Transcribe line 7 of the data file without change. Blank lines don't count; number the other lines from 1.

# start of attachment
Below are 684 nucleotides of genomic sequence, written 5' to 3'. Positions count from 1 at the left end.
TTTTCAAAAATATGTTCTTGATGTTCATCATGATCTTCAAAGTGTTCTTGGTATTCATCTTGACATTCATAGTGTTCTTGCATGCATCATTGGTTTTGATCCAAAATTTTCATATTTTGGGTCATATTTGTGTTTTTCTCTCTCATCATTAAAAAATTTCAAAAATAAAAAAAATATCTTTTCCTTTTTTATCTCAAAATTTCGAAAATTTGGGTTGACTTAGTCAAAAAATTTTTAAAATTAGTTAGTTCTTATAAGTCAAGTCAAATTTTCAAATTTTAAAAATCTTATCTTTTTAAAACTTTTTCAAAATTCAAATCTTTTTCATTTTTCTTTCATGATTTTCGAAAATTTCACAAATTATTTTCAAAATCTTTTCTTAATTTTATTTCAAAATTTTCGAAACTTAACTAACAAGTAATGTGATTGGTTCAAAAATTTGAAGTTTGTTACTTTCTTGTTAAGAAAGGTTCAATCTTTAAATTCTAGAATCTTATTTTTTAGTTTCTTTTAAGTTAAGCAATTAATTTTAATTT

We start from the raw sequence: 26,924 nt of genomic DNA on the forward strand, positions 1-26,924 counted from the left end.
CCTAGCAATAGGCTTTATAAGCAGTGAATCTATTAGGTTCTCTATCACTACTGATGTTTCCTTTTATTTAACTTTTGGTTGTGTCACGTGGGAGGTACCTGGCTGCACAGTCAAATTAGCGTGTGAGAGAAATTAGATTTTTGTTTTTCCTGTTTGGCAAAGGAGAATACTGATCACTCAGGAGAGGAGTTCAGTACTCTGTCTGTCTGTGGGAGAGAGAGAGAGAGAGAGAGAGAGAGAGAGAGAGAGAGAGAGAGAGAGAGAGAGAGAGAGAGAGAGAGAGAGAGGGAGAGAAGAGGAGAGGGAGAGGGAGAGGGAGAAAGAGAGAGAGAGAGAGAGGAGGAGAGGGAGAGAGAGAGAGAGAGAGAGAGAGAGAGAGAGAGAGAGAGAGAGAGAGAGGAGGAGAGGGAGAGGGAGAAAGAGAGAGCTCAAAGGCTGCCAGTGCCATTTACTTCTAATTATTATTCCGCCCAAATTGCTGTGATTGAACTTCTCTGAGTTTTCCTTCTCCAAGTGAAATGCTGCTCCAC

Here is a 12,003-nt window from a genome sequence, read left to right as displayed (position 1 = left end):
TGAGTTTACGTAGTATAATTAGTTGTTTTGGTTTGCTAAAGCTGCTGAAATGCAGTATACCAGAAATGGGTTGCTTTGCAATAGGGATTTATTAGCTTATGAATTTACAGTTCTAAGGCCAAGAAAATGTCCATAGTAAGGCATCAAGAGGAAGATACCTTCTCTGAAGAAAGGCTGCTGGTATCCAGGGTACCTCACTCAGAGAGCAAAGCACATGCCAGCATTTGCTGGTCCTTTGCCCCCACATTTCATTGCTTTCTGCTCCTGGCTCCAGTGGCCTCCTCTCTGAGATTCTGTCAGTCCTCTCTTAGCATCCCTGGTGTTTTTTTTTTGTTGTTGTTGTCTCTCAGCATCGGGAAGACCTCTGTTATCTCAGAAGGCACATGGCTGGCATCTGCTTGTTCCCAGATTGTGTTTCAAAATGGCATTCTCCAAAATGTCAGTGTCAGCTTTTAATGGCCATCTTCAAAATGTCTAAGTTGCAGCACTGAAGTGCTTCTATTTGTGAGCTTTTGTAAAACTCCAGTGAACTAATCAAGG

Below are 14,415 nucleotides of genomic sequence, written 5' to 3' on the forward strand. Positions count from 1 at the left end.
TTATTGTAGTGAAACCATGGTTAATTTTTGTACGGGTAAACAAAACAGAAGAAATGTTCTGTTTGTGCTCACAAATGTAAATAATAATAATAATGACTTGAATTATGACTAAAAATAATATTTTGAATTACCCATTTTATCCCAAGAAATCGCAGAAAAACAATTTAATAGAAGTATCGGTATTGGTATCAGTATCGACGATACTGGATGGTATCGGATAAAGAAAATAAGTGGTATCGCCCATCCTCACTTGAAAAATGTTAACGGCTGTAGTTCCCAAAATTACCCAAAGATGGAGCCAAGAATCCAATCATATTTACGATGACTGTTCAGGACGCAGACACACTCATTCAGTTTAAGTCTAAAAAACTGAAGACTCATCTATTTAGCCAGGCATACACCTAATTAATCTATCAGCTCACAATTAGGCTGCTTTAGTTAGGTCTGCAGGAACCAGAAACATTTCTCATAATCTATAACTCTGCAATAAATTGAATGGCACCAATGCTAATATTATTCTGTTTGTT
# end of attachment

Below are 14,415 nucleotides of genomic sequence, written 5' to 3' on the forward strand. Positions count from 1 at the left end.